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1 : 1 mixture (racemate)
Systematic (IUPAC) name
CAS number 2207-50-3
ATC code none
PubChem 16630
ChemSpider 15767
Chemical data
Formula C9H10N2O 
Mol. mass 162.19
SMILES eMolecules & PubChem
Therapeutic considerations
Pregnancy cat.  ?
Legal status Schedule III (CA) Schedule I (US)

Aminorex (Menocil, Apiquel, aminoxaphen, aminoxafen, McN-742) is an anorectic stimulant drug of the 2-amino-5-aryl oxazoline class. It is closely related to 4-methylaminorex. Aminorex has been shown to have locomotor stimulant effects, lying midway between dextroamphetamine and methamphetamine. It has been associated with pulmonary hypertension.[1]



It was discovered in 1961 by McNeil Laboratories (US patent 3115494), and was quickly found in 1962 to have an anorectic effect in rats. It was introduced as a prescription appetite suppressant in Germany, Switzerland and Austria in 1965, but was withdrawn in 1972 after it was found to cause pulmonary hypertension in approximately 0.2% of patients, and was linked to a number of deaths.[2]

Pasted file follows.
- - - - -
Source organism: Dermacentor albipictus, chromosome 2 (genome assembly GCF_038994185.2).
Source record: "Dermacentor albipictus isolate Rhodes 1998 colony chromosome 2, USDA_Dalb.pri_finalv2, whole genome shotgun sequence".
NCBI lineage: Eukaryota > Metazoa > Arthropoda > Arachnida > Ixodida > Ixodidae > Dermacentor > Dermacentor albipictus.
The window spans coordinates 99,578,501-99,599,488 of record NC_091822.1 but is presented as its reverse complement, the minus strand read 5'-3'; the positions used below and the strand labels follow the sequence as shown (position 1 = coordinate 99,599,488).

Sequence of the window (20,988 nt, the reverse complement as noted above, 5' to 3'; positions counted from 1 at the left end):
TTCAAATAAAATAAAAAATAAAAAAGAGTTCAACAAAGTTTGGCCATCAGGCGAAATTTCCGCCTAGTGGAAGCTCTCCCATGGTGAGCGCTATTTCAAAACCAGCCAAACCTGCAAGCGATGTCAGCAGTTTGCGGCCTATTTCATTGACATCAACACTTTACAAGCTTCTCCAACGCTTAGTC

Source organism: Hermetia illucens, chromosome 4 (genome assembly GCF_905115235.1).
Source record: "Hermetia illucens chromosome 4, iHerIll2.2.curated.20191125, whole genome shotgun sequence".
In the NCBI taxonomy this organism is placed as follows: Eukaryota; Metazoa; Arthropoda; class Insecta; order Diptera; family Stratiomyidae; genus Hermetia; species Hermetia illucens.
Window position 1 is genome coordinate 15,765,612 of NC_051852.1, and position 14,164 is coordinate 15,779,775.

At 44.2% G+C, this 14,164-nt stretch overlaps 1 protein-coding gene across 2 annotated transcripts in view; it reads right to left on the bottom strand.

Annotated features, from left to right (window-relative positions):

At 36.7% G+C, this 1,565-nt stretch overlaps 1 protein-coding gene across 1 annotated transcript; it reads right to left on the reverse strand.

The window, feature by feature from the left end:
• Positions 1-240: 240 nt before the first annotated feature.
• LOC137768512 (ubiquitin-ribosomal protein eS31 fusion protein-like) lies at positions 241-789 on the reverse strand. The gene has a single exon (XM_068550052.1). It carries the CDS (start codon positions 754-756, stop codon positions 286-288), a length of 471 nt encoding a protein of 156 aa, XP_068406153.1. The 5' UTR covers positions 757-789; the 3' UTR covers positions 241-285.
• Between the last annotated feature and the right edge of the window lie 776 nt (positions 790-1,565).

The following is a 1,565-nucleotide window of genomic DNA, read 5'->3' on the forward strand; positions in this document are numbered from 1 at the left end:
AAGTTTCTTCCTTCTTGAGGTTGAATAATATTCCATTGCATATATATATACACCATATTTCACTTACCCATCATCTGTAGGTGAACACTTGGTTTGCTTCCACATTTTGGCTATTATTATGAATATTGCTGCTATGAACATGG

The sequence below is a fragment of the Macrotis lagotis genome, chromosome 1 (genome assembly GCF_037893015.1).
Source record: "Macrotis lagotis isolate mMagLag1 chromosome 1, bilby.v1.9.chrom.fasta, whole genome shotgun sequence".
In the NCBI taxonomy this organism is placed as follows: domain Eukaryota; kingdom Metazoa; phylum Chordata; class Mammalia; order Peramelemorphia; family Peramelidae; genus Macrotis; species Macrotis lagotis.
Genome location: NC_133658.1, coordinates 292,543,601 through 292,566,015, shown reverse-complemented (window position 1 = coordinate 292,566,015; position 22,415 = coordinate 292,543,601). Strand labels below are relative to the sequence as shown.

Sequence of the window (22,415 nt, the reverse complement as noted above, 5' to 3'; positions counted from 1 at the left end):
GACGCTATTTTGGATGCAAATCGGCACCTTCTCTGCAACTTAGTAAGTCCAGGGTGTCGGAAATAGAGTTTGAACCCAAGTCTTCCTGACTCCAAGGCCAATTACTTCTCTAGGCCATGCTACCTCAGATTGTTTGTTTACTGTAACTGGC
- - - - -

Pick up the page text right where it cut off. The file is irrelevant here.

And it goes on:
The synthesis was first reported in a structure-activity relationshipstudy of 2-amino-5-aryl-2-oxazolines, where aminorex was found to be approximately 2.5 times more potent than D-amphetamine sulfate in inducing anorexia in rats, and was also reported to have CNS stimulant effects. This racemic synthesis involved an addition/cyclization reaction of 2-amino-1-phenylethanol with cyanogen bromide (mechanism shown below).[3] A similar synthesis has been also published.[4]

Aminorex rxn mech.gif

See also


  1. ^ Gaine SP, Rubin LJ, Kmetzo JJ, Palevsky HI, Traill TA (November 2000). "Recreational use of aminorex and pulmonary hypertension". Chest 118 (5): 1496–7. PMID 11083709. 
  2. ^ Fishman AP. (Jan 1991). "Aminorex to fen/phen - An epidemic foretold". Circulation (1): 156–161. ISSN 0009-7322. PMID 9884392. 
  3. ^ Poos GI, Carson JR, Rosenau JD, Roszowski AP, Kelley NM, McGowin J. (May 1963). "2-Amino-5-aryl-2-oxazolines. Potent New Anorectic Agents.". J. Med. Chem (3): 266–272. doi:10.1021/jm00339a011. PMID 14185981. 
  4. ^ Ueda S, Terauchi H, Yano A, Ido M, Matsumoto M, Kawasaki M. (Jan 2004). "4,5-Disubstituted-1,3-oxazolidin-2-imine derivatives: a new class of orally bioavailable nitric oxide synthase inhibitor.". Bioorg. Med. Chem. Lett. (2): 313–316. doi:doi:10.1016/j.bmcl.2003.11.010. PMID 14698148. 

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